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PLOS Biology  2011 

Nothing Iffy about HIF in the Hypothalamus

DOI: 10.1371/journal.pbio.1001116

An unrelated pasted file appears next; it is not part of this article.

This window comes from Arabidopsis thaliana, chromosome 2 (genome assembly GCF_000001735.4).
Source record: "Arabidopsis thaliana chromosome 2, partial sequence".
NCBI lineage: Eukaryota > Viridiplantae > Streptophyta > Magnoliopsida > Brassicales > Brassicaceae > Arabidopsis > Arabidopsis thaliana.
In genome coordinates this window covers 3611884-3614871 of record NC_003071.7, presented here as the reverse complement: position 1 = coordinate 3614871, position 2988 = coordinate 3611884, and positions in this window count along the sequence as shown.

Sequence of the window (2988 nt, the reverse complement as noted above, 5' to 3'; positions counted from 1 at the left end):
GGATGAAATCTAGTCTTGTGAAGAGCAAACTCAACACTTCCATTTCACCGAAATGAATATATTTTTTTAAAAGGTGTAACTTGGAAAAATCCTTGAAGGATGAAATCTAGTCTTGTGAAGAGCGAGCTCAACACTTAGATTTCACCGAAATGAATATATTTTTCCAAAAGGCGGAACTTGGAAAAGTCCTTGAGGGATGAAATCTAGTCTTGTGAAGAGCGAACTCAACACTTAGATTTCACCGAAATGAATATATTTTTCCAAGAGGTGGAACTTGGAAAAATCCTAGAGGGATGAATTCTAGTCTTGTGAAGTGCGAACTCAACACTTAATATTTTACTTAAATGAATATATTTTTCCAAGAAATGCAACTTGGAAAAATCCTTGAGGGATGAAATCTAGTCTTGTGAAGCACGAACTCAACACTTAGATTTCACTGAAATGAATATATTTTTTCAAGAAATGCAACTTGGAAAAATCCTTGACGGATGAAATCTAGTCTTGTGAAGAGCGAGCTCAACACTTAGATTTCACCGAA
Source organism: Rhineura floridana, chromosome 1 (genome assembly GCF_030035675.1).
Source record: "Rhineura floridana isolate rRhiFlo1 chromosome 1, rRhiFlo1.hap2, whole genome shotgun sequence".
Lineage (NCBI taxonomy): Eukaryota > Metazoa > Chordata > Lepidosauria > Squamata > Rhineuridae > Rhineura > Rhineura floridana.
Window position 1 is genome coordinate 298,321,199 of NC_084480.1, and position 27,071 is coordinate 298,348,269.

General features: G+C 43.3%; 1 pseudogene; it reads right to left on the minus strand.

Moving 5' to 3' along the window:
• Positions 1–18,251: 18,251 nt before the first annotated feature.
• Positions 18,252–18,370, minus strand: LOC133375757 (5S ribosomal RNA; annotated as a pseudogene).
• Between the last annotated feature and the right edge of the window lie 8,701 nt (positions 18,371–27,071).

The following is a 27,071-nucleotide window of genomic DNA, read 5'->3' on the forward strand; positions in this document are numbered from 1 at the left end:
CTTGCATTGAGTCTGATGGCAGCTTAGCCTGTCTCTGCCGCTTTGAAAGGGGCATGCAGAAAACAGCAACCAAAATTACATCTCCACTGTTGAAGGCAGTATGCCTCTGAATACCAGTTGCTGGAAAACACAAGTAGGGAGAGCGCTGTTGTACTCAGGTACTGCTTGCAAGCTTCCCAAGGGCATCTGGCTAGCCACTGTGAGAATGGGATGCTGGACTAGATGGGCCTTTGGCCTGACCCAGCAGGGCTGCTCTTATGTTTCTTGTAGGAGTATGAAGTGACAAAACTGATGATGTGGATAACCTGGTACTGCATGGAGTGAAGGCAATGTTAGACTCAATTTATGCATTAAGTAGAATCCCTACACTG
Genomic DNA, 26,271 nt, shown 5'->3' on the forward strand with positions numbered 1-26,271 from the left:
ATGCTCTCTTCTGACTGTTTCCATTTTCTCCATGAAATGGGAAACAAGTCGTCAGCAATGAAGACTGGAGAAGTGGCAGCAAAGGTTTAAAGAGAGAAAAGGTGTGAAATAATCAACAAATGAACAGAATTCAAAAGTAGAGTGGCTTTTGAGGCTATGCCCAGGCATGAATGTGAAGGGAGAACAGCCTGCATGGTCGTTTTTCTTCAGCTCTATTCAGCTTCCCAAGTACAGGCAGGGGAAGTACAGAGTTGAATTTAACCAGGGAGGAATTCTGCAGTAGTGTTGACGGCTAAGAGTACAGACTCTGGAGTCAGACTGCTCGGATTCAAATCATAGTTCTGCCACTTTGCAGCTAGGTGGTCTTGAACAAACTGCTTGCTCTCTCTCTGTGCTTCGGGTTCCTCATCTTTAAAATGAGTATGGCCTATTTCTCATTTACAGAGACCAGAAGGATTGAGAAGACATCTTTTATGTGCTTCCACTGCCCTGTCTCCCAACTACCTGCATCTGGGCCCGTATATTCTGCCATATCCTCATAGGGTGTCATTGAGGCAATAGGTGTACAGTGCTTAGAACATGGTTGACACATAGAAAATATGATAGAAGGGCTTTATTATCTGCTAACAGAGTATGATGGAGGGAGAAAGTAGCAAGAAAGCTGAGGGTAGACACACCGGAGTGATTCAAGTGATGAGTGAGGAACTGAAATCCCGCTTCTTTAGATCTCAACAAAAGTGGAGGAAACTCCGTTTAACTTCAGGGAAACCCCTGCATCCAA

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Two crucial biological processes are (1) the sensing and coordination of responses to low oxygen levels and (2) the control of food intake and energy expenditure. The hypoxia-inducible factor (HIF) family of proteins is known to regulate responses to low oxygen, whereas neuropeptides derived from proopiomelanocortin (POMC) are implicated in the control of food intake and energy expenditure. It is now becoming apparent that these two apparently disparate processes may be linked, with the exciting discovery that HIF proteins can act in the brain to regulate food intake and energy expenditure as reported in the current issue of PLoS Biology. This primer discusses the traditional role of HIF proteins in terms of responding to oxygen levels in the periphery and also their new role in coordinating responses to nutrients in the brain through regulation of POMC.


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